SPRINGING POWER OF ATTORNEY
A springing power of attorney allows the power of attorney to only become valid after a specific point. These are great for elderly parents who want to wait until they can no longer manager their own accounts before giving someone else the power to manage them. As with the special/limited POA, the principal can determine what they want to allow the agent to have access to and be in control of.
DURABLE POWER OF ATTORNEY
This power of attorney is another great option for elderly parents because it remains valid even if the principal becomes incapacitated. This POA also goes into effect immediately, giving the agent immediate access to it. This is great for an elderly parent who is not incapacitated, but wants a little help with some things and then wants the agent to fully take over when they do become fully incapacitated. This POA should have all of the specific permitted powers listed on it.
What Should Be Included in the Power of Attorney?
This should be a discussion between you and your parent to decide what they are comfortable having you in charge of. They may want you to have a POA for their bank accounts so you can withdraw money for them. Or, they want you as a POA for their finances so you can do their taxes for them. Also, they may also want to allow you to make medical decisions for them.
Common Uses for a POA:
- Buy or Sell Property – If your loved one becomes incapacitated and can no longer live in their home, you may decide to sell their property. You may have also discussed purchasing property for them to be closer to you.
- Pay Bills – Some bill payments require the account holder to make the payments, in these cases, you will need a POA to make a payment on the account.
- Open or Close Accounts – If your loved one moves and you need to turn off the utilities to their home or open a new account, you will most likely need a POA.
- File Taxes – In order to file taxes on someone else’s behalf, you need a POA.
- Make Medical Decisions – If your loved one needs treatment for an ailment but they cannot make decisions for themselves, having a POA will allow you to make decisions regarding treatment. A medical POA is different from a medical directive or living will.
Difference Between a Medical Power of Attorney and Healthcare Directive
Healthcare directives and medical POAs are not the same. Healthcare directives gives directions to medical professionals to carry out the will of the individual in the circumstance that the person becomes incapacitated and requires medical care to keep them alive. Most medical directives involve end of life decisions, such as if the person wants to die naturally or be given medication to ease pain and suffering. They may also have information in the directive on how to handle life support and resuscitation.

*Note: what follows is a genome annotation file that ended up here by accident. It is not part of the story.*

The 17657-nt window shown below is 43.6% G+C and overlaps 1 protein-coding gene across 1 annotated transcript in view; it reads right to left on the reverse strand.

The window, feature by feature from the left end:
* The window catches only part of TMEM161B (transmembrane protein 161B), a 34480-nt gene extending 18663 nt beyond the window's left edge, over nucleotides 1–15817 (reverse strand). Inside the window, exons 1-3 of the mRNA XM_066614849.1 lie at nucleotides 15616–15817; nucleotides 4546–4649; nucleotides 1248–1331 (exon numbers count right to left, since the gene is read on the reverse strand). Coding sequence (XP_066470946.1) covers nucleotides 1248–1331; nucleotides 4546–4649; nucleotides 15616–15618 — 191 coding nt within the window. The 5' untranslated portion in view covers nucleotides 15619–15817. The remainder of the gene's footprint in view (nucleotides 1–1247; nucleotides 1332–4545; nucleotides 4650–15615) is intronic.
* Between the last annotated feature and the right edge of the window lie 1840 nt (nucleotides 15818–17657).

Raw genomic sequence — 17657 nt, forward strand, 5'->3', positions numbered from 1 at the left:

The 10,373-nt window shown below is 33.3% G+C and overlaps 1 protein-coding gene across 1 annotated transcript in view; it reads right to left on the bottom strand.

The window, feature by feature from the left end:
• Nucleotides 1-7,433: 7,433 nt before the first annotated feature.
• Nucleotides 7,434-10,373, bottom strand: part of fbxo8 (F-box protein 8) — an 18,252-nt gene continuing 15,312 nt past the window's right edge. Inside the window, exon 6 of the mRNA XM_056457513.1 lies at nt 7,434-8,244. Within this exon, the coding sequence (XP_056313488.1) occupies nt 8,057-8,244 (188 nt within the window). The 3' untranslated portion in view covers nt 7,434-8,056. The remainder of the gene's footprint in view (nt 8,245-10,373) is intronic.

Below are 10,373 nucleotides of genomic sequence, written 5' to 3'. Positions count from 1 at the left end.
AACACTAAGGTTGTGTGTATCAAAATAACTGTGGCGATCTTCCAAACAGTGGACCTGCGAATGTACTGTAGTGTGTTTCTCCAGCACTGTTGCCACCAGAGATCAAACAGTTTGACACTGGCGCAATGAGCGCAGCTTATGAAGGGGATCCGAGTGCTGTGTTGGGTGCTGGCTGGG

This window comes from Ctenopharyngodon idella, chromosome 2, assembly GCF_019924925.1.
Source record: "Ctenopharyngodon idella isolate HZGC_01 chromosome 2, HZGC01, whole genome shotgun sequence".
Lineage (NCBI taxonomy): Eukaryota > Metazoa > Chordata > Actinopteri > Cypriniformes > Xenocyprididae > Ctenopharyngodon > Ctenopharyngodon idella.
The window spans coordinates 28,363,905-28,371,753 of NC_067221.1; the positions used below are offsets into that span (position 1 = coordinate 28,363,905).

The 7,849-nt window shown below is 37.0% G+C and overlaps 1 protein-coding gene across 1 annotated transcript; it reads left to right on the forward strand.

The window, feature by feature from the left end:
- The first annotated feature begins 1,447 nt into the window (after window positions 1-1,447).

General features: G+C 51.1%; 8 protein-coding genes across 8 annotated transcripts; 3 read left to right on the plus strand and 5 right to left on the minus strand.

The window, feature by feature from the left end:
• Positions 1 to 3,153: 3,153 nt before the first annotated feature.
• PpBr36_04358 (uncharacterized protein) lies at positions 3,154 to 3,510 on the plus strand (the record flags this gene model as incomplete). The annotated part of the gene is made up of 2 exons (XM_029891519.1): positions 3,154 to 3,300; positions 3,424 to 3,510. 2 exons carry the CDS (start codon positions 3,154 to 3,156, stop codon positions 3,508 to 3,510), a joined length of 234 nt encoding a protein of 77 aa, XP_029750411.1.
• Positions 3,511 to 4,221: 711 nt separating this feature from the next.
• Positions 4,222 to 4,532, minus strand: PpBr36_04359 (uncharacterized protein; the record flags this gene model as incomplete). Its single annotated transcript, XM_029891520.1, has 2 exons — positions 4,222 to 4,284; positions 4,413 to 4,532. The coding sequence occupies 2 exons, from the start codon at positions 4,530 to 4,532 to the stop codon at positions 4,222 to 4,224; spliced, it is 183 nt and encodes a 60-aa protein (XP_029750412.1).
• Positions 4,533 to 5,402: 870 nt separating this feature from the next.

Medical POAs are different because it leaves the agent in charge of decisions regarding the principal’s healthcare. This can be used for a lot of medical decisions that may need to be made after the person becomes incapacitated, and before they reach the end of life state. For example, an elderly parent with dementia could fall and hurt themselves. During this time, the medical POA will be asked how to proceed with treatment, such as consent to surgery, or pain management. The principal has to lack the mental capacity to make medical decisions for themselves in order for a medical POA to be activated. An agent cannot make medical decisions for a parent who is capable of making their own medical decisions.
How can I get a Power of Attorney for my Elderly Parent?
Are your elderly parent is of sound mind and judgement, and not mentally incapacitated? Then, you can have a lawyer draw up a Power of Attorney for a fairly low cost. This is the best method to get a POA. It allows you and your parent to be walked through each part of the POA. Then each party fully understands and agrees to everything. Using a lawyer is also a good idea because they can help identify your specific needs for the POA. Also, the lawyer can ask questions to identify what type of POA best suits the needs of your situation.
There are a lot of websites and programs that will draw up the papers for you for a small fee. The websites ask you for questions regarding what kind of POA you would like and then creates the forms for you to print at home. In these cases, you will need witnesses to be present when signing the document, and the form should be notarized. Use caution when using programs and websites that offer POA forms though. While it can be convenient and cheaper than using a lawyer, you will not get any legal advice or guidance.
Final Thoughts on How to Get Power of Attorney for Elderly Parents
Getting a Power of Attorney for your elderly parents can sound daunting. However, you have a few options that can make things simple. We always recommend finding a good professional to help you.